On October 18th, 1776, at first light, Colonel John Glover stood atop a hill and raised his spy-glass to look out over the harbor of Pell’s Point, NY along the Long Island Sound. He was flabbergasted. He saw what looked like upwards of over two hundred British ships sitting off shore. General William Howe was already landing an advance force of over 4,000 British and Hessian troops. Their orders were to race across Westchester County and seal in General Washington’s troops along Harlem Heights to the south. Colonel Glover, in charge of a brigade of four reduced regiments numbering approximately 750 men rushed his men forward to do battle. Using a series of stone walls, he conducted a skillful hit and run tactic that not only delayed the British advance, but inflicted heavy casualties on the advancing redcoats and their Hessian counterparts. By days’ end, Howe decided that the path across the county lay with countless such stone barriers lined with obstinate rebels. He spent the next ten days cautiously advancing his army up to White Plains where Washington’s forces awaited.
When Colonel Glover’s men were heartily welcomed back among the main army and word traveled through the ranks how they so bravely fought and saved the army from entrapment, the men around camp asked Glover’s men about their experience. The Massachusetts sailors and farmers sitting around the fire watching other regiments spooning out steaming chunks of stew from large cast-iron Dutch Ovens while they, due to the loss of their mess, had to chew on hard biscuits that could break a rat’s teeth, heroic feats were far from their minds. Almost to a man they complained that when their Colonel spotted the ships sitting the harbor, he was so hell bent on tearing into the enemy that everyone was ordered to grab a musket, leaving no one to pack the baggage and tents including the mess. As they were gradually pushed west, all of their gear, including their beloved Dutch Ovens, some which had been in the family for generations, were lost to the enemy. Though standing up to a force six times their numbers and no doubt saving the Continental army from capture and possibly the collapse of the entire rebel cause, it was a soldier’s stomach that mattered the most to those tired and hungry men.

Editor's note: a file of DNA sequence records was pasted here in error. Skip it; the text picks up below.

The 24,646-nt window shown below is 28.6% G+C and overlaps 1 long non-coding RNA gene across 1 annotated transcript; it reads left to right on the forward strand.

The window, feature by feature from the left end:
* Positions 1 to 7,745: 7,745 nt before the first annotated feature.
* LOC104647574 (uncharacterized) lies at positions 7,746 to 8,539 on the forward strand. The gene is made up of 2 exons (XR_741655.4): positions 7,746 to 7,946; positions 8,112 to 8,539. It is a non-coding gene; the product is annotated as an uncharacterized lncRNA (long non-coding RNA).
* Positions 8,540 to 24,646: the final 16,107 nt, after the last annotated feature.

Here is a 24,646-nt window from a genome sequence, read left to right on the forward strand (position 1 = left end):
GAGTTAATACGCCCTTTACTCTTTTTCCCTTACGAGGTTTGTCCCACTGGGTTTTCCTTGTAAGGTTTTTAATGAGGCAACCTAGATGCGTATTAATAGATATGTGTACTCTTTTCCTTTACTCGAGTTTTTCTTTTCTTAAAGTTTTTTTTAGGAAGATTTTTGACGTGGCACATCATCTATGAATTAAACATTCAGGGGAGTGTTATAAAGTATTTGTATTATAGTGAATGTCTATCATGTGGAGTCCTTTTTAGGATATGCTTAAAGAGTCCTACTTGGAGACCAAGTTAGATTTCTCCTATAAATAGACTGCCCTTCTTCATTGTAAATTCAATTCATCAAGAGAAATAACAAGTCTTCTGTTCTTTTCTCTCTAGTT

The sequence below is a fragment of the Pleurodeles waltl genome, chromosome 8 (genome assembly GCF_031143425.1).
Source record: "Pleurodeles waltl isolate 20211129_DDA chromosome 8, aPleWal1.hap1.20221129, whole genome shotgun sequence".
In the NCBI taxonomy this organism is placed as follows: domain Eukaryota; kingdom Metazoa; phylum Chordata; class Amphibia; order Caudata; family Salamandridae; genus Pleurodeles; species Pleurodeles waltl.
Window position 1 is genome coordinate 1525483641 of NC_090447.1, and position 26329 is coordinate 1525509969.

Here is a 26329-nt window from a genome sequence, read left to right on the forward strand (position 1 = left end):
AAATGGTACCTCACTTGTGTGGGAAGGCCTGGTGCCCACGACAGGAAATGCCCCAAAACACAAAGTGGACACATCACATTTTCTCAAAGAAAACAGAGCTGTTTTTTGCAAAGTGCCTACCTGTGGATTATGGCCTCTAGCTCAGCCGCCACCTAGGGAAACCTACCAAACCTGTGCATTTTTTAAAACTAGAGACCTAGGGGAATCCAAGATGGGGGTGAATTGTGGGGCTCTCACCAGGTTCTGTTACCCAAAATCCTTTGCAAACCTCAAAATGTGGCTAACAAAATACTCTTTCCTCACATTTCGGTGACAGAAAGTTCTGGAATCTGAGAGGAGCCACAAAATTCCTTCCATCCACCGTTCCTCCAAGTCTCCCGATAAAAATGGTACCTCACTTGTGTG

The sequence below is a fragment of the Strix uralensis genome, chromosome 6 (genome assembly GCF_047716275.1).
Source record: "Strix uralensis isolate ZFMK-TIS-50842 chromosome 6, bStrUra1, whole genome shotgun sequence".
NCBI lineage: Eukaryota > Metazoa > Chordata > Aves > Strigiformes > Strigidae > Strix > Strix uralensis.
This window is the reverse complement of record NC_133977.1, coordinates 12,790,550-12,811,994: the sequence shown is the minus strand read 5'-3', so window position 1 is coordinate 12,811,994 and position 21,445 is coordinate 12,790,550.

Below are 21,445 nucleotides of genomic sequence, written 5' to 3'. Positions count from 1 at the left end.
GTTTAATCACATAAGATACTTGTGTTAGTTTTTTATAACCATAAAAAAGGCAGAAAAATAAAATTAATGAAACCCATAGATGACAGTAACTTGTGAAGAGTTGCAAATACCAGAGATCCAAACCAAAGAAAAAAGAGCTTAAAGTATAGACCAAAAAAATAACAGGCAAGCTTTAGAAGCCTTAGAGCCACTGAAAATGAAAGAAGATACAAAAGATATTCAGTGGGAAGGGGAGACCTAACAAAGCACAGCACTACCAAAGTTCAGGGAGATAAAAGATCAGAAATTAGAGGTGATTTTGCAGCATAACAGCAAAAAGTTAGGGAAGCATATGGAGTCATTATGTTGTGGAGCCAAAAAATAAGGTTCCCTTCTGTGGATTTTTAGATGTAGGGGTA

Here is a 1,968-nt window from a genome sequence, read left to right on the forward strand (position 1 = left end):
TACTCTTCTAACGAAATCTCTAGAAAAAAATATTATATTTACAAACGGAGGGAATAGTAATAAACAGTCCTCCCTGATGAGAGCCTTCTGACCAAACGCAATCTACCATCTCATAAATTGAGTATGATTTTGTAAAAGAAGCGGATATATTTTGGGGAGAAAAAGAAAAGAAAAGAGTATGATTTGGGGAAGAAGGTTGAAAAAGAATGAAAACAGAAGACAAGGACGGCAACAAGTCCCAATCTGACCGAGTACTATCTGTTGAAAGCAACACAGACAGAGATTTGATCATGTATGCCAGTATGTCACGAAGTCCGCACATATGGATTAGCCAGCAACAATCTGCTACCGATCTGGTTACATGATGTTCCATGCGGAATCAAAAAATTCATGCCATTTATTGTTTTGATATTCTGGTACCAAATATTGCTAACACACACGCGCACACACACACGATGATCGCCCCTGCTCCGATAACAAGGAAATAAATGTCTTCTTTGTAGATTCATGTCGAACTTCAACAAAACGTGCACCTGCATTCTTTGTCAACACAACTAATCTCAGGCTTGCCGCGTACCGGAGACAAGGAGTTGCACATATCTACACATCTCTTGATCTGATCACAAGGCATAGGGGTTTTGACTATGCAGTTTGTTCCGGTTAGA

However, the soldier’s love affair with their precious kettles had its limits. Just prior to Colonel Glover’s action at Pell’s Point, Washington realized his army faced entrapment along Harlem Heights by a flanking British army determined to cut across Westchester County. Washington ordered his men to make a hasty retreat eighteen miles north to White Plains. The few wagons they had were reserved to transport a large number of sick including munitions and supplies. Therefore much of the camp baggage had to be carted by hand over the long arduous push north. Private Joseph Martin remembered that he been saddled with a cast-iron kettle the size of a milk pail. He faithfully lugged the enormous Dutch oven several miles until it seemed his arms were about to become dislocated. When word filtered down the column to rest, he put his heavy burden down. He wrote, “one of the others gave it a shove with his foot and it rolled down against a fence. That was the last I ever saw of it. When we got through the night’s march, we found our mess was not the only one that was rid of their iron bondage.”
Columbus in 1492 first brought these cast-iron pots to the Americas. The name “Dutch Oven” probably originated from the Dutch traders who in the seventeenth century, sold the iron pots to settlers and Native Americans.
These heavy iron pots had a flat bottom with three short legs to keep the pot out of the coals. Others were flat bottom without the legs; the favorite of troops who would lie the iron directly onto the hot ambers. The handles were used to lift the pot from the fire, or to suspend the pot over the flames. Handles were solid tabs of iron or strong wire bail-types attached to the pot through molded tangs or pounded holes in the sides. Most ovens were about a foot in diameter, though some were as large as twenty four inches; no doubt the one Private Martin labored over.